All of this is to say that the iPad Pro Magic Keyboard has finally arrived.
Unboxing it is just simple much like everything else that Apple has to offer. Before I knew it, the iPad was floating above the new keyboard and it’s absolutely amazing. The level for using this at my desk is absolutely perfect. The responsiveness of the keys make me want to throw my Keyboard Folio in the trash (or just return it). No more mushiness.
Get the weight out of the weigh
As someone who has tried out the Brydge Pro in the past, I was hoping that Apple’s keyboard would be a bit lighter. Unfortunately, that’s just not the case, as the combo of the iPad Pro and keyboard weigh in at 1350g. Surprisingly, the Brydge Pro & iPad Pro combo comes in at around 1323g. This difference may matter to some, but in the grand scheme, likely won’t.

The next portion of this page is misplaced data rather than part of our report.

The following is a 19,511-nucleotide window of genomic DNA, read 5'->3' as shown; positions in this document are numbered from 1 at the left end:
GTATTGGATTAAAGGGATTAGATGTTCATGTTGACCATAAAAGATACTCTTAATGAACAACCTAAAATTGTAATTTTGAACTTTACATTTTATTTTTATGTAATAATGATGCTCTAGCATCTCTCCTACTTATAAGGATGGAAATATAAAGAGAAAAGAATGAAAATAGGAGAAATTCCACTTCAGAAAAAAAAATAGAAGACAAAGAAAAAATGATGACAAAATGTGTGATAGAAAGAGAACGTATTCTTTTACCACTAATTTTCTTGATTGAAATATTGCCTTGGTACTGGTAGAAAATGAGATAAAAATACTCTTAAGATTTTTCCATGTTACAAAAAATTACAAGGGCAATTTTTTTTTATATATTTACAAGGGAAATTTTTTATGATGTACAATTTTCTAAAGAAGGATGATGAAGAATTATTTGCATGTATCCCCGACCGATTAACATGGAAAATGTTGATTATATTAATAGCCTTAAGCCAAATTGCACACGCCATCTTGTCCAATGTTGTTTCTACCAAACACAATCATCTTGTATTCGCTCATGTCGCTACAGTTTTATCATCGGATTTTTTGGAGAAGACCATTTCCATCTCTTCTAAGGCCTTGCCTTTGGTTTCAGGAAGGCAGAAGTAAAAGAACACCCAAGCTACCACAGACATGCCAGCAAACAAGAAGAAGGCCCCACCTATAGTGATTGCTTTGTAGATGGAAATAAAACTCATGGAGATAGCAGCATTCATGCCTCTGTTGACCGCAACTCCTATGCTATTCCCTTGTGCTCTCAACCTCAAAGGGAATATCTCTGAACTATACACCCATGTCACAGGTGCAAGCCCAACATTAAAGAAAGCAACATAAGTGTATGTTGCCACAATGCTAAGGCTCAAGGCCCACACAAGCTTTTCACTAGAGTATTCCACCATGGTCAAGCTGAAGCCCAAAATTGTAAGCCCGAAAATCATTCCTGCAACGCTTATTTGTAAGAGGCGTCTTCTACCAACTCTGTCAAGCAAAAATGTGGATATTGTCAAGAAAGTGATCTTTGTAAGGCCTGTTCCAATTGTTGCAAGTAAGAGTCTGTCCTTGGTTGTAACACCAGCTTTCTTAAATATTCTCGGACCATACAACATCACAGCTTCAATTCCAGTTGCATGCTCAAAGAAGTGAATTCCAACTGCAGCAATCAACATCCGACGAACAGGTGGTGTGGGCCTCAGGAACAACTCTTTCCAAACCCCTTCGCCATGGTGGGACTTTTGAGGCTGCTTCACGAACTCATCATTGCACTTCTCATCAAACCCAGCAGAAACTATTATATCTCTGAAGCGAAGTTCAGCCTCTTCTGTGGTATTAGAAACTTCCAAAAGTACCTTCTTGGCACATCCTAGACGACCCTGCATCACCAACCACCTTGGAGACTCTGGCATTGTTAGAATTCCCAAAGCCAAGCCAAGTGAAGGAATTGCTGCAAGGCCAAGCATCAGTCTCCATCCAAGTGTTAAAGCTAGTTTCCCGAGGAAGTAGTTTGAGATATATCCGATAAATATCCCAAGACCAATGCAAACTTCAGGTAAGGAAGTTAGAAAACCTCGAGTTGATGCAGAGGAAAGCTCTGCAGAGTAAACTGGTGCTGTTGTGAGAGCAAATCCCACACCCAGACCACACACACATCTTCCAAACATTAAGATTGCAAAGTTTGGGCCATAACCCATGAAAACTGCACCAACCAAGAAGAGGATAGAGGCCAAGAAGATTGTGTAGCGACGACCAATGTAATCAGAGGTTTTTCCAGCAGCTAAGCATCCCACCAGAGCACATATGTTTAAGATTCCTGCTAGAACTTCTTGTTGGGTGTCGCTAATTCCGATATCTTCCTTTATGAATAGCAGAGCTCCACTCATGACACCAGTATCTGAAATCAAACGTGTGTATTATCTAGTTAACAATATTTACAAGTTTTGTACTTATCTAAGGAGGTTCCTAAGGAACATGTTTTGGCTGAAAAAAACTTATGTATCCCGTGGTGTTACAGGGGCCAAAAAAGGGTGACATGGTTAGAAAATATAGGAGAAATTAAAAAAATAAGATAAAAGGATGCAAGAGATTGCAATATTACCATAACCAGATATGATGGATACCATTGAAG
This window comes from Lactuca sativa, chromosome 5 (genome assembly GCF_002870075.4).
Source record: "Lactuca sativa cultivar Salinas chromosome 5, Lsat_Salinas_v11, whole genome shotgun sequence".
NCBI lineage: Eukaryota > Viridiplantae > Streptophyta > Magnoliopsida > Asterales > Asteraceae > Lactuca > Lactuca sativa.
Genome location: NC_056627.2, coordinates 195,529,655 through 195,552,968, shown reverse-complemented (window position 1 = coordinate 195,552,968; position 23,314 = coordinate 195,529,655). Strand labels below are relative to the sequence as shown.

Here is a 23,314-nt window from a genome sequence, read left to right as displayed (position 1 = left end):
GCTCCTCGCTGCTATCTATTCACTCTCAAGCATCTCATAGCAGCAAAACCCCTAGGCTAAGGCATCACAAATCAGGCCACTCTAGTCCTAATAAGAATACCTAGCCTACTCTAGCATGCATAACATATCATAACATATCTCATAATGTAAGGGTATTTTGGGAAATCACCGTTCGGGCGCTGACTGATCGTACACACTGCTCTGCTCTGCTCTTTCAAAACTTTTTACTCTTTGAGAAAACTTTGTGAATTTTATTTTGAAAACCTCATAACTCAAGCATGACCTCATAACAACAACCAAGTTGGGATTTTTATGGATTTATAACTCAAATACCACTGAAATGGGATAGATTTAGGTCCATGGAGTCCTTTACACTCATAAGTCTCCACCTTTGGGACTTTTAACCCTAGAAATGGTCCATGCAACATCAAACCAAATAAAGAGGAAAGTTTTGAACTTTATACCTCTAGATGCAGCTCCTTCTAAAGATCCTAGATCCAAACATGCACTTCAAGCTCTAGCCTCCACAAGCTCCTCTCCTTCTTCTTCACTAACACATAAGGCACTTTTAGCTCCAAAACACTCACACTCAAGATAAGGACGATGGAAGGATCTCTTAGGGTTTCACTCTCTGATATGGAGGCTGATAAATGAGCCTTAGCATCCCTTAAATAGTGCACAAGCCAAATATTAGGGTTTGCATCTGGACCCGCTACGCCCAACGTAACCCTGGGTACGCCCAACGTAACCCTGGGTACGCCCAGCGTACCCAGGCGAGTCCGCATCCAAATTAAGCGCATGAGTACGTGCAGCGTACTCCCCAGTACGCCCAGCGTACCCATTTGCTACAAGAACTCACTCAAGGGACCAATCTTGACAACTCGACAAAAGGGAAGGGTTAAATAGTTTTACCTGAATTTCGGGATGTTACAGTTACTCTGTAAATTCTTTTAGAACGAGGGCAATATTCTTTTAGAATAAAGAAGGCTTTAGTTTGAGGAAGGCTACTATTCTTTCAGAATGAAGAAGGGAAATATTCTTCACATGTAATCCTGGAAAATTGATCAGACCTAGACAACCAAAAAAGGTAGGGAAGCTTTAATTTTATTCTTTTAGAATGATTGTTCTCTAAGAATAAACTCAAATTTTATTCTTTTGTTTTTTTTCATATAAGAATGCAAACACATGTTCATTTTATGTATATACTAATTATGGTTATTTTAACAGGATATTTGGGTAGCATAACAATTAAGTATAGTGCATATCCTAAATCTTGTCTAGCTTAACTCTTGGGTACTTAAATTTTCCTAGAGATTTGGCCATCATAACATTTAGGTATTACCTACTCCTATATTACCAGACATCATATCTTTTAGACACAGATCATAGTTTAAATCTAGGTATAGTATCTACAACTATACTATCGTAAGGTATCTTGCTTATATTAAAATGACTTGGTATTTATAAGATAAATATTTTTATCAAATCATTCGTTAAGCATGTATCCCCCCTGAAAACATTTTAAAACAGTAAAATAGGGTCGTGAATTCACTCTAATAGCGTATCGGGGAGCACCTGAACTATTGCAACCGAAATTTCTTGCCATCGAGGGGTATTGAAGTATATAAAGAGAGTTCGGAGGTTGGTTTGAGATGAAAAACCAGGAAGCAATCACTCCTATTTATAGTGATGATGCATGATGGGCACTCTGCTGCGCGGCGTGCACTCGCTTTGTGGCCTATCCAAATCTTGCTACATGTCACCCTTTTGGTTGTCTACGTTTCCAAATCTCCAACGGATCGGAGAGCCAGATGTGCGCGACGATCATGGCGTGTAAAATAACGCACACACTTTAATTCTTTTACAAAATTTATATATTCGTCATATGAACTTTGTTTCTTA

This is a feeling that I’ll have to flush out over the coming days, but a big problem I had with Brydge’s keyboard is that I was always afraid that closing the iPad’s glass screen up to the Brydge’s aluminum body would end up in disaster. It never actually happened, but I didn’t feel like I could just close up the iPad and go, as I would have to carefully close things up.
In my (extremely) limited time with the Magic Keyboard, this is not much of a concern yet. Perhaps it’s because Apple opted to use the same plastic-feeling material from the Keyboard Folio, instead of just a slab of metal. But closing up the iPad is pretty quick, easy, and doesn’t scare me quite as much.
That trackpad doe
I’ve been toying around and using the Magic Trackpad 2 with the iPad Pro since the release of iPadOS 13.4. I already feel pretty comfortable with using the trackpad for gestures, but there is one thing to make note of with the Magic Keyboard. The Trackpad is tiny.